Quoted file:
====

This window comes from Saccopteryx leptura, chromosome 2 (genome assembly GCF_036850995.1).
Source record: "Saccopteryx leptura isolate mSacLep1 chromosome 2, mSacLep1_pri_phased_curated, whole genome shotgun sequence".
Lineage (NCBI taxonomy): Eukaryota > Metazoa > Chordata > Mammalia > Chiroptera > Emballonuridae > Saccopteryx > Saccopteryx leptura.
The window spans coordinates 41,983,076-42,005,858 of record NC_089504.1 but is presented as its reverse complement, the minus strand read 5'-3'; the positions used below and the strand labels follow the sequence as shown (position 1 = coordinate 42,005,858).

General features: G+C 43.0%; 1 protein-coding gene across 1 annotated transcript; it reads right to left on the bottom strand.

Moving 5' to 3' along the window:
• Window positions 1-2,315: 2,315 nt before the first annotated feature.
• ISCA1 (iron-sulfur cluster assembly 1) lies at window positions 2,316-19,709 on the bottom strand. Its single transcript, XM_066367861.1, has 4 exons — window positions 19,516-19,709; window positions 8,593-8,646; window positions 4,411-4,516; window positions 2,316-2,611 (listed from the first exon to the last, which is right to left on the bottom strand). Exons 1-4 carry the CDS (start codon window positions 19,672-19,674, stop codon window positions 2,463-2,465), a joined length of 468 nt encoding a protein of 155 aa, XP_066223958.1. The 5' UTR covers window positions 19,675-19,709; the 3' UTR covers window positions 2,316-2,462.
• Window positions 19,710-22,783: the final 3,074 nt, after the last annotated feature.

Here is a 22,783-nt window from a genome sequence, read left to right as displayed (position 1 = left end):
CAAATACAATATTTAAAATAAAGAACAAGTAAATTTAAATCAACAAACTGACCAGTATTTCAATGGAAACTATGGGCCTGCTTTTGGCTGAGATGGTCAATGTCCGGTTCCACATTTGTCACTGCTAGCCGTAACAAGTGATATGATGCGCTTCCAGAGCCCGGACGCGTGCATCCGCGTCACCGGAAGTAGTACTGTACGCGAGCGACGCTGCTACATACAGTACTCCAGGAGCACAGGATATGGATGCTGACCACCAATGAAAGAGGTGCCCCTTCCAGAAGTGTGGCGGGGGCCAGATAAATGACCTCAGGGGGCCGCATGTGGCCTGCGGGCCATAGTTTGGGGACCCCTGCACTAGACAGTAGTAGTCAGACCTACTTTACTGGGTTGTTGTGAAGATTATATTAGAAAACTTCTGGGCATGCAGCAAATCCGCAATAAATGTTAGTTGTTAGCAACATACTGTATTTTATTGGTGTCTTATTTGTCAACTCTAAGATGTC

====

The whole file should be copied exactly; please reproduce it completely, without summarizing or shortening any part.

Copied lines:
This window comes from Saccopteryx leptura, chromosome 2 (genome assembly GCF_036850995.1).
Source record: "Saccopteryx leptura isolate mSacLep1 chromosome 2, mSacLep1_pri_phased_curated, whole genome shotgun sequence".
Lineage (NCBI taxonomy): Eukaryota > Metazoa > Chordata > Mammalia > Chiroptera > Emballonuridae > Saccopteryx > Saccopteryx leptura.
The window spans coordinates 41,983,076-42,005,858 of record NC_089504.1 but is presented as its reverse complement, the minus strand read 5'-3'; the positions used below and the strand labels follow the sequence as shown (position 1 = coordinate 42,005,858).

General features: G+C 43.0%; 1 protein-coding gene across 1 annotated transcript; it reads right to left on the bottom strand.

Moving 5' to 3' along the window:
• Window positions 1-2,315: 2,315 nt before the first annotated feature.
• ISCA1 (iron-sulfur cluster assembly 1) lies at window positions 2,316-19,709 on the bottom strand. Its single transcript, XM_066367861.1, has 4 exons — window positions 19,516-19,709; window positions 8,593-8,646; window positions 4,411-4,516; window positions 2,316-2,611 (listed from the first exon to the last, which is right to left on the bottom strand). Exons 1-4 carry the CDS (start codon window positions 19,672-19,674, stop codon window positions 2,463-2,465), a joined length of 468 nt encoding a protein of 155 aa, XP_066223958.1. The 5' UTR covers window positions 19,675-19,709; the 3' UTR covers window positions 2,316-2,462.
• Window positions 19,710-22,783: the final 3,074 nt, after the last annotated feature.

Here is a 22,783-nt window from a genome sequence, read left to right as displayed (position 1 = left end):
CAAATACAATATTTAAAATAAAGAACAAGTAAATTTAAATCAACAAACTGACCAGTATTTCAATGGAAACTATGGGCCTGCTTTTGGCTGAGATGGTCAATGTCCGGTTCCACATTTGTCACTGCTAGCCGTAACAAGTGATATGATGCGCTTCCAGAGCCCGGACGCGTGCATCCGCGTCACCGGAAGTAGTACTGTACGCGAGCGACGCTGCTACATACAGTACTCCAGGAGCACAGGATATGGATGCTGACCACCAATGAAAGAGGTGCCCCTTCCAGAAGTGTGGCGGGGGCCAGATAAATGACCTCAGGGGGCCGCATGTGGCCTGCGGGCCATAGTTTGGGGACCCCTGCACTAGACAGTAGTAGTCAGACCTACTTTACTGGGTTGTTGTGAAGATTATATTAGAAAACTTCTGGGCATGCAGCAAATCCGCAATAAATGTTAGTTGTTAGCAACATACTGTATTTTATTGGTGTCTTATTTGTCAACTCTAAGATGTC